“ARE (ordinary investors) being played for patsies in this system? Are there really just two tiers, and the insiders are always favored?”
That question by NewsHour correspondent Maragaret Warner to Columbia Law School professor John Coffee on PBS on Friday night (MP3, 4.0 MB) encapsulates a view many Main Street investors are likely to share following last week’s headline-grabbing insider trading cases.
The three cases — the News Hacker Case, the Oyster Bar Case and the TXU Case — may heighten investors’ sensitivity to feeling like the dice are loaded against them. And that in turn is likely to make them much more sensitive to investor relations practices that treat them as second-class citizens.
The impact on the public psyche of the SEC’s swoop on illegal traders is likely to be exacerbated by the fact that it made headlines just as stocks experienced their sharpest drop in years. Consequently, not only were many more mainstream investors watching the business news, but they were seeing their own wealth dwindle amid the revelations.
And as goes Main Street, so go the politicians. The insider trading debacle comes just as companies are under intense scrutiny over executive pay, and as politicians are looking to bring in new laws to address pay and other issues.
It could be a rocky time for executives and IR departments.
Avoid two-tiered IR practices
Ultimately, the capital markets work on trust. IROs play an important role both for their companies and for the system as a whole in ensuring that people trust the markets to be fair.
IR departments control the flow and form of information to market participants and thus have the ability to ensure equivalent access to information for all investors, regardless of size or influence.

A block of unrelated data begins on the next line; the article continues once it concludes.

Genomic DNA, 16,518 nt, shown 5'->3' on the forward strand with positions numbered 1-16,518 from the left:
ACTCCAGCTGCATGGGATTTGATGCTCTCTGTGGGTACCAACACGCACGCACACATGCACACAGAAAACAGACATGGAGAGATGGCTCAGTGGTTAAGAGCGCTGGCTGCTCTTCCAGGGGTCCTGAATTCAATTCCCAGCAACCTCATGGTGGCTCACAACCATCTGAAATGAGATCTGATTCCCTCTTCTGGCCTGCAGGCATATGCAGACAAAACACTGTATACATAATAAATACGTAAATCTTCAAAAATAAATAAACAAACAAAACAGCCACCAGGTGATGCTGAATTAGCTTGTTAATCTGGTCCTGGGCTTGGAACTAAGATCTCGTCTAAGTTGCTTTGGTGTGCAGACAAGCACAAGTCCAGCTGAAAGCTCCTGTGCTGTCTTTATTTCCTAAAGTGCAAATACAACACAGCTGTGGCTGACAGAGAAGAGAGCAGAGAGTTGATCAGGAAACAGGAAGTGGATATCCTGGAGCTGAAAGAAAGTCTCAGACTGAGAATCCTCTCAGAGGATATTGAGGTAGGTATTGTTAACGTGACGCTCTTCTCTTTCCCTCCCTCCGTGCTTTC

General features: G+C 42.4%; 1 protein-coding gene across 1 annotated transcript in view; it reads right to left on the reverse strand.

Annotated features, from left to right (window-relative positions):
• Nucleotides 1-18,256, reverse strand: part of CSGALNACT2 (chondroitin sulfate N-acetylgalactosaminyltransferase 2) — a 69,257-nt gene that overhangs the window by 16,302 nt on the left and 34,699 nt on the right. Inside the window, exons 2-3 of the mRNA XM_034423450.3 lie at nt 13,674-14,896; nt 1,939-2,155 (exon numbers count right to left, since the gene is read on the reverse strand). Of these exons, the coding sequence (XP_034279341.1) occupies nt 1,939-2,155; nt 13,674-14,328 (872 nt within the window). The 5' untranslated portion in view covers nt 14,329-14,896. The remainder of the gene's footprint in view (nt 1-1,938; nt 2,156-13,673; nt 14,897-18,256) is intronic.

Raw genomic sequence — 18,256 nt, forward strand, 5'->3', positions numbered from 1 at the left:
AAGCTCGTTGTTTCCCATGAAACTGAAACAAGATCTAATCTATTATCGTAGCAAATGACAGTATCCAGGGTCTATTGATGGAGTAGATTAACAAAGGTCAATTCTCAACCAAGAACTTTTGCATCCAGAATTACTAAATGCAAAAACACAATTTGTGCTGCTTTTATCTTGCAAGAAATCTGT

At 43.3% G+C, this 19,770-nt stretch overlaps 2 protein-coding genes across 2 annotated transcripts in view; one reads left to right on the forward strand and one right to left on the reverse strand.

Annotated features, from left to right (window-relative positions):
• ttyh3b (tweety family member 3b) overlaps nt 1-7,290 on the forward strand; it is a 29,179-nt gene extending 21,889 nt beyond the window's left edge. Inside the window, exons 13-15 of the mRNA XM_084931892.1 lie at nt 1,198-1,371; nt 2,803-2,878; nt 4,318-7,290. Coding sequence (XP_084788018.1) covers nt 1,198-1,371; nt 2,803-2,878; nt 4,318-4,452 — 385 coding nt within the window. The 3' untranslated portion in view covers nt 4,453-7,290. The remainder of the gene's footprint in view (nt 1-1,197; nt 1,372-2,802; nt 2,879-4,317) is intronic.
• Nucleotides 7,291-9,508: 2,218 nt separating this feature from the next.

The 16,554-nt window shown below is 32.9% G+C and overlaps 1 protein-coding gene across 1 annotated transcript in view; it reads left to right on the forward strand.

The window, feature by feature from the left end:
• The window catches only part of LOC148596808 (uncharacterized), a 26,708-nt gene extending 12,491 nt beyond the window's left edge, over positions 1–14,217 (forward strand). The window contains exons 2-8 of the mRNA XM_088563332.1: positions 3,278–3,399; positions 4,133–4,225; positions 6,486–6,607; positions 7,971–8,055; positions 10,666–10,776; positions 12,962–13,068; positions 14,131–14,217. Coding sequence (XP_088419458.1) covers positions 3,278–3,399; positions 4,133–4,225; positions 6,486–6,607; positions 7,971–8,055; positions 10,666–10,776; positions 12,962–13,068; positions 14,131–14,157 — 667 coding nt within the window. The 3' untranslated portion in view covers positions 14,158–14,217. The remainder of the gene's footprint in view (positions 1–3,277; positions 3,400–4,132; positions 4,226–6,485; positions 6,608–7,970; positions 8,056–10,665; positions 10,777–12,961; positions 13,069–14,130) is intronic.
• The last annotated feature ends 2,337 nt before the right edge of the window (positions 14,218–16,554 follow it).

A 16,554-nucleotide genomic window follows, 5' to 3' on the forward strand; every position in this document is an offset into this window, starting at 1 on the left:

And while Regulation Fair Disclosure has resulted in less discrimination against smaller investors than there was 10 years ago, some obvious forms of favoritism persist. In countries where Regulation FD has no force, unequal treatment of investors can be particularly evident.
However, even most U.S.-listed companies still treat investors unevenly, and the offending practices may come into sharper focus for main street investors in light of mounting evidence that Wall Street is a den of thieves.
Investor presentations are a key area where IR departments should focus improvements. This includes so-called “bus tours,” which typically are not open to the same extent as other presentations. Question-and-answer sessions of presentations often are not included in archived webcasts, which means that only brokerage firms’ invited guests get to hear the most interesting parts of these events.
Companies and conference sponsors also remove access to archived events too quickly, denying interested, but less-active retail shareholders access to the information that more active professionals have access to.
IR departments should also guard against website practices that demonstrate an obviously two-tiered approach to investor relations. A simple example is to avoid offering separate information for retail investors and professional investors, including contact information.